An Open Letter to E.O. Wilson

This essay is reproduced here as it appeared in the print edition of the original Science for the People magazine. These web-formatted archives are preserved complete with typographical errors and available for reference and educational and activist use. Scanned PDFs of the back issues can be browsed by headline at the website for the 2014 SftP conference held at UMass-Amherst. For more information or to support the project, email

An Open Letter to E.O. Wilson

by Doris O’Donell

‘Science for the People’ Vol. 9, No. 5, September-October 1977, p. 26

Dr. E.O. Wilson
Harvard Museum of Comparative Zoology
Harvard University
Cambridge, Massachusetts

Dear Dr. Wilson:

I am a graduate student in anthropology at New York University. I purchased a copy of your text, Sociobiology, because I was anxious to study Homo sapiens from the standpoint of so eminent a scientist as yourself. 

This is my problem. Although I scored 760 in the verbal portion of the graduate record examination, I cannot seem to get past paragraph four of Chapter 27, “Man: from sociobiology to sociology,” (pp. 547-548). 

“The reproductive physiology and behavior of Homo sapiens have also undergone extraordinary evolution. In particular, the estrus cycle of the female has changed in two ways that affect sexual and social behavior. Menstruation has been intensified. The females of some other primate species experience slight bleeding, but only in women is there a heavy sloughing of the wall of the ‘disappointed womb’ with consequent heavy bleeding.”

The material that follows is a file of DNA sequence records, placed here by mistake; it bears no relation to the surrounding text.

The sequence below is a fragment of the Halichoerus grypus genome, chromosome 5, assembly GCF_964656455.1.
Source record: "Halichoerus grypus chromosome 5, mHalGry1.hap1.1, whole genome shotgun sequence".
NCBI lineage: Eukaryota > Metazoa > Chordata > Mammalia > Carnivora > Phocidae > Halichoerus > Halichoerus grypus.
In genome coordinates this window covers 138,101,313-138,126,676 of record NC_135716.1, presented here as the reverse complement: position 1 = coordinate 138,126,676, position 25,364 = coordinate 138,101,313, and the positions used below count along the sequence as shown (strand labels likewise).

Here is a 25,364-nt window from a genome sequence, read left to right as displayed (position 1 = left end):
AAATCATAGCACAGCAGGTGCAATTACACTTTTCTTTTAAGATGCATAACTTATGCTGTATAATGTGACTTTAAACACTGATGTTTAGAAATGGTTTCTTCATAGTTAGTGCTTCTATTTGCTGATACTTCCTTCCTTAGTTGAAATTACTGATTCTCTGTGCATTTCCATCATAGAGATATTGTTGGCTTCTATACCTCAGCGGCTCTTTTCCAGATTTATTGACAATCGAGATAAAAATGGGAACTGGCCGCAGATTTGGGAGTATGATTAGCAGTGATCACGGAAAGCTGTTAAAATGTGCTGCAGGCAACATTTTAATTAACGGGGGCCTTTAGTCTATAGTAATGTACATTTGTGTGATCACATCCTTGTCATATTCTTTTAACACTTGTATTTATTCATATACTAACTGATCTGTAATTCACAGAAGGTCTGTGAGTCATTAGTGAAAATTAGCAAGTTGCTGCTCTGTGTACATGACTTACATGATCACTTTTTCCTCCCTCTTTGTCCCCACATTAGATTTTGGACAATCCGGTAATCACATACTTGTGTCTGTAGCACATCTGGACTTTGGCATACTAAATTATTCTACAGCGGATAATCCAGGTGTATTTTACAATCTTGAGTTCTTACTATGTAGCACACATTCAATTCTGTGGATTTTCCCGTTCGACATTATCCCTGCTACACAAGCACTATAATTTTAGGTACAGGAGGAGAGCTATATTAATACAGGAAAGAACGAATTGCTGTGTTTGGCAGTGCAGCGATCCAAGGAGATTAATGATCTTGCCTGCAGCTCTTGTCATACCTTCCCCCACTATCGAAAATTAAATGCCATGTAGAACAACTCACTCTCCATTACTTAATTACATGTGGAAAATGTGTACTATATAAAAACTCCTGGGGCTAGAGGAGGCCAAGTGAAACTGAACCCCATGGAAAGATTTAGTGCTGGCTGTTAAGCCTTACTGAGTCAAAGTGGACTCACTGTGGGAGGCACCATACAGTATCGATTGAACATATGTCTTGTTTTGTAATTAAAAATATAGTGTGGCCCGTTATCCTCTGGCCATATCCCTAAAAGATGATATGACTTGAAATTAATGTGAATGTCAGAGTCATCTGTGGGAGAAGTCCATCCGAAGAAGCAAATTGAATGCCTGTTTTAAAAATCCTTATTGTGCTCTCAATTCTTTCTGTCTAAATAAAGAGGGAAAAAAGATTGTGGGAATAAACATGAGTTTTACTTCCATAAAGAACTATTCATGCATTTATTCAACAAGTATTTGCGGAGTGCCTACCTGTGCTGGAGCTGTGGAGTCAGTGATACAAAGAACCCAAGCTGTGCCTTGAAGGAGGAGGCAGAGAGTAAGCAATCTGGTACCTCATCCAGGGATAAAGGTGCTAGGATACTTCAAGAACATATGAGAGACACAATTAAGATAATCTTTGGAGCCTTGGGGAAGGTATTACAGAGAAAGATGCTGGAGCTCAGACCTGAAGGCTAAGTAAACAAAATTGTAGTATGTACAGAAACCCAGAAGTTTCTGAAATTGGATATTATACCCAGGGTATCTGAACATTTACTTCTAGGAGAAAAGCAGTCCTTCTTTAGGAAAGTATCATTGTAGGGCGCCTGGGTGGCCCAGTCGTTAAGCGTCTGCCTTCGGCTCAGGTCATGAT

Now you must have had good reasons for putting the words “disappointed womb” in quotation marks. Whether or not you personally sympathize with that sulky organ I have no way of knowing. What I do know is that you have drawn my attention to the plight of billions upon billions of “disappointed sperm” dying like so many teensy-weensy beached whales on the sands of a bedsheet. Honestly, I couldn’t sleep a wink all night for thinking about them.

“The estrus, or period of female ‘heat’ has been replaced by virtually continuous sexual activity.”

Professor, if I were to tell you how little sexual activity has taken place in my life over, say, the past six months you would weep. However, if the department of zoology at Harvard tells me that continuous sex is the norm for my species, it’s going to be that way for me or by God I will know the reason why. Accordingly, I am going to poll a dozen of my prettiest women friends on their sexual activity over the same six month period using the questionnaire method. Sample query: “Do you think you would get more less action if you were in ‘heat’?” (It occurs to me that we may wish to bring back estrus.)

“The traits of physical attraction are, moreover, fixed in nature. They include the pubic hair of both sexes and the protuberant breasts and buttocks of women.” 

Clearly, you as a scholar have been reading Playboy magazine for a clue to our culture and have noticed that the air brush has been phased out of the tool kit. 

If protuberant breasts and buttocks were fixed in nature as the sine qua non of sexual attraction, where does that leave Jacqueline Onassis? Vanessa Redgrave? Jane Fonda? Or, to be brutal about it, Mrs. Nelson Rockefeller? 

“The flattened sexual cycle and continuous female attractiveness cement the close marriage bonds that are basic to human social life.” 

I do not wish to burden you with tiresome statistics relating to the American divorce rate, its underlying causes, and the consequent dire effects on the quality of American family life. My own case is typical: 

I divorced my husband after two years of warm, mature heterosexual relations of the deeply meaningful kind that bring much-needed children into the world. I did so because the cement cracked in the socio-economic sphere. 

The points which I have raised in this letter may seem trivial to you. I assure you that a textbook bearing the imprimatur of Harvard which substitutes folklore for fact in such a way as to degrade and insult women raises questions which are of paramount concern to me. 

Doris O’Donnell
New York City

>>  Back to Vol. 9, No. 5  <<